[Neurocritical Care]
[Parkland Chief]
[Parkland Junior]
[Vascular Chief]
[Vascular Junior]
Parkland Junior Resident Curriculum
Demonstrate knowledge of anatomy that is pertinent to the diagnosis of diseases of  the nervous system and the practice of neurological surgery.
    Review the  embryological development of the brain, cerebellum, brain stem, glial  elements, spinal cord, conus medullaris, cauda equina, sympathetic and  parasympathetic systems and the peripheral nervous system.
    Discuss the embryologic development of the skull, craniovertebral junction, and spine.
    Describe and differentiate the different types of neurons.
    Discuss the microanatomy of the neuron including the:
      cell body
      dendritic process
      axonal process
    Diagram and describe the microanatomy of the synapse.
    List the microglial elements and review their microanatomy:
      choroid epithelium
    Diagram and  describe in detail the carotid and vertebral arteries and their branches which provide blood supply to the face, scalp, skull, meninges, brain,  brain stem, cerebellum, and rostral spinal cord.
    Discuss in detail the arterial blood supply to the spinal cord. Include in the  discussion the spinal and radicular arteries and the concept of  watershed ischemia.
    Identify and review the venous drainage of the central nervous system.
    List and identify the bones of the skull.
    Describe each of the sutures of the skull.
    Identify each named foramen of the skull and list its contents.
    Describe the anatomy of the meninges including the:
      dura mater
      arachnoid mater
      pia mater
    Describe the anatomy of the dura including the falx cerebri and tentorium.
    Review the layers of the scalp and discuss its innervation.
    Diagram the cerebral ventricles.
    Discuss the major arachnoid cisterns.
    Review the anatomy of the arachnoid villi.
    Discuss the anatomic correlates pertinent to the production, flow, and reabsorption of cerebrospinal fluid.
    Identify and describe the gross anatomy of the spine including:
      subaxial cervical vertebrae
      thoracic vertebrae
      lumbar vertebrae
      intervertebral disc complex
      supporting ligaments of the spine
    List the muscles related to the skull and spine.
    Describe the gross anatomy of the neck.
    Discuss the anatomical basis for the blood-brain barrier in detail.
Central Nervous System
    Describe the gross anatomy of the brain, brain stem, cerebellum, cranial nerves, and spinal cord in detail.
    Describe the anatomy of the cerebral cortex in detail including:
      cortical layers
      sensory areas
      motor areas
      prefrontal cortex
      fiber tracts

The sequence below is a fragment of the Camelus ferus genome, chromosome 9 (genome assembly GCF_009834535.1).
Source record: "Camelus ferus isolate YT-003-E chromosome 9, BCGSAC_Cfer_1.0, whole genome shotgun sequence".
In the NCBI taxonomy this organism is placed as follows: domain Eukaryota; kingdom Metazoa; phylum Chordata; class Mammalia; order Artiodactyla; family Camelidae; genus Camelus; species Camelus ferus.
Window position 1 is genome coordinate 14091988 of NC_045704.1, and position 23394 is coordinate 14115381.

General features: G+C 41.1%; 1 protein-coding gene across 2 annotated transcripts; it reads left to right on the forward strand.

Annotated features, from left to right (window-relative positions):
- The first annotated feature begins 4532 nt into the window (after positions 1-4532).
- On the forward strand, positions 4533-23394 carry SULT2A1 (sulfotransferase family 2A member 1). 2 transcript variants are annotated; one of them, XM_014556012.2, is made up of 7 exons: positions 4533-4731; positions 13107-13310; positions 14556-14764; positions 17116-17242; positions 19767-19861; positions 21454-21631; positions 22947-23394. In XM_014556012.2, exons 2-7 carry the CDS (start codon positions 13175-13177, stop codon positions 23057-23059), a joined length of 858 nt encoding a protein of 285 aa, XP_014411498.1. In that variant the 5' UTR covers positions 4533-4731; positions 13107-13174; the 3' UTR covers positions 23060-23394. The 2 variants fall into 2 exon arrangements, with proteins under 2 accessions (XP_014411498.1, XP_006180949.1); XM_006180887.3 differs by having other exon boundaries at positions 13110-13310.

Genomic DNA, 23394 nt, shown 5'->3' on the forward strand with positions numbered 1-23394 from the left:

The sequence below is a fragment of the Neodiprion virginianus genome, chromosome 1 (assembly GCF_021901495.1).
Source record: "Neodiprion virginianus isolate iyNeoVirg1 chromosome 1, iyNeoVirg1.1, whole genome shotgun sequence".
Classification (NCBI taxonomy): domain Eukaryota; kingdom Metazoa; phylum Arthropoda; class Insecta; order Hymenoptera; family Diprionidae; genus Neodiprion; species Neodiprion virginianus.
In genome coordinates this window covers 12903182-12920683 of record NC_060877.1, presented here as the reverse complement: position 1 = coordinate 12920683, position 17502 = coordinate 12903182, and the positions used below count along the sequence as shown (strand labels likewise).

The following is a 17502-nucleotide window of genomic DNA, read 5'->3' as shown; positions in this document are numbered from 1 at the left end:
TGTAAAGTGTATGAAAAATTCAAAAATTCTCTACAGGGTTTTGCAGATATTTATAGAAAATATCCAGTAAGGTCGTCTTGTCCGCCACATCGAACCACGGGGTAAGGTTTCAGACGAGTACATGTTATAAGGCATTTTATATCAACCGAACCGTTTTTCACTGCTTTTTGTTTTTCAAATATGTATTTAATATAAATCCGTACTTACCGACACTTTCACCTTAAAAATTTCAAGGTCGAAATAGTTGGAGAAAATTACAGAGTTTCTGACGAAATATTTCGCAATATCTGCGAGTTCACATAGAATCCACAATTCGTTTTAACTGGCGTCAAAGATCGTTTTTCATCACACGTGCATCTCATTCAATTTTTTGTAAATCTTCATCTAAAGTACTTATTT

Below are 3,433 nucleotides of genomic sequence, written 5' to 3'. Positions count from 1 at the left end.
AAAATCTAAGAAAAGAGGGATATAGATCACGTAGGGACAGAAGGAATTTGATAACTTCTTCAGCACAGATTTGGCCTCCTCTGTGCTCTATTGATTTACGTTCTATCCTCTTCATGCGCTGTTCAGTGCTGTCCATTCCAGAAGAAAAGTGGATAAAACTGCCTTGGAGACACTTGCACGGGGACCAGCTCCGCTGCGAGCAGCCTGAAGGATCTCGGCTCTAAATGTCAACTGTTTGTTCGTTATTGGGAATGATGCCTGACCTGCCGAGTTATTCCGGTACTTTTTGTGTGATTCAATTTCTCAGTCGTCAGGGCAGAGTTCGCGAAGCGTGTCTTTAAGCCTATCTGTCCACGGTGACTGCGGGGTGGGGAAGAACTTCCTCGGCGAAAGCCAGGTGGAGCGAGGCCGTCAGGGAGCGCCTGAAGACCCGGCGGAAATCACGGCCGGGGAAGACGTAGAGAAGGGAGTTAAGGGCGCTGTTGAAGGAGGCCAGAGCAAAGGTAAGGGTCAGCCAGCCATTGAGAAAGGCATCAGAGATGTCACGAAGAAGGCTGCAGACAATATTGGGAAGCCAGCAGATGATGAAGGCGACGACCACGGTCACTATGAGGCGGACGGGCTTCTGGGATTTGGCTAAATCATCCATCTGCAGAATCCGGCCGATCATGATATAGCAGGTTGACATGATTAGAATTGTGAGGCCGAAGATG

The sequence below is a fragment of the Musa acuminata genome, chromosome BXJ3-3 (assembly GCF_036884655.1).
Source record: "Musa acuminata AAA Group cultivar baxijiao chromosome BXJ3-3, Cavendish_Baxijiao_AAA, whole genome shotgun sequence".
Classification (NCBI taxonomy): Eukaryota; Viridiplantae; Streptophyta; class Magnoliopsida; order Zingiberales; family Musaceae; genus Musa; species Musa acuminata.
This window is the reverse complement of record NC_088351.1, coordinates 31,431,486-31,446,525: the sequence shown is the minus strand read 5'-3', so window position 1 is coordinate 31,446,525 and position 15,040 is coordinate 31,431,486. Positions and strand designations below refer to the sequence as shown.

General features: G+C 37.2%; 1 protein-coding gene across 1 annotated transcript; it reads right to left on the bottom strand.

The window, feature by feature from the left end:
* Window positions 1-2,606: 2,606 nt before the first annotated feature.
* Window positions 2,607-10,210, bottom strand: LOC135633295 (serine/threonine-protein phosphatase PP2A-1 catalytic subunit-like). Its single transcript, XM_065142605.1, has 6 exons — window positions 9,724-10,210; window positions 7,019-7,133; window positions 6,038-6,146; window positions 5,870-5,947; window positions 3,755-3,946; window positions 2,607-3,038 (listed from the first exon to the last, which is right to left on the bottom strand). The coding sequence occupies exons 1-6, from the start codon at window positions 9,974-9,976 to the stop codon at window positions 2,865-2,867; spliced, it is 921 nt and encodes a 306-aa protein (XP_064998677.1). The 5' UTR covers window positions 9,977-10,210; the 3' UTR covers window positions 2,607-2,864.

calcarine cortex
    Describe the anatomy of the olfactory pathways, hippocampal formation and amygdala in detail including:
      olfactory pathways
      anterior commissure
      hippocampal formation (including cytoarchitecture)
      limbic system
    Describe the anatomy of the corpus striatum in detail including:
      globus pallidus
      subthalamic region
      striatal afferent and efferent connections
      pallidal afferent and efferent connections
      pallidofugal fiber systems
    Describe the anatomy of the hypothalmus and pituitary in detail including:
      cytoarchitecture of the hypothalmus
      afferent and efferent connections of the hypothalmus
      supraoptic nuclei and tracts
      hypophysial portal system
      anatomy of the pituitary stalk
      anterior and posterior pituitary
      cellular organization of the anterior pituitary
      hormonally active cells of the hypothalmus and pituitary
    Describe the anatomy of the diencephalon in detail including:
      midbrain-dienencephalon junction
      caudal diencephalon
      thalamus (including nuclei)
      thalamic radiations
      internal capsule
      visual pathways
    Describe the anatomy of the cerebellum in detail including:
      cerebellar cortex including organization
      deep cerebellar nuclei
      cerebellar connections
      cerebellar peduncles
    Describe the anatomy of the mesencephalon in detail including:
      superior colliculus
      inferior colliculus
      pretectal region
      posterior commissure
      mesencephalic nuclei
      oculomotor nerve
      mesencephalic reticular formation
      substantia nigra
      crus cerebri
      ascending and descending tracts
    Describe the anatomy of the pons in detail including:
      vestibulocochlear nerve
      facial nerve
      abducens nerve
      trigeminal nerve
      ascending and descending tracts
    Describe the anatomy of the medulla in detail including:
      olivary nucleus
      medullary reticular formation
      cranial nerves of the medulla
      ascending and descending tracts
    Review the  location and connections of each cranial nerve nuclei. Trace the course  of each cranial nerve from nucleus to end organ termination.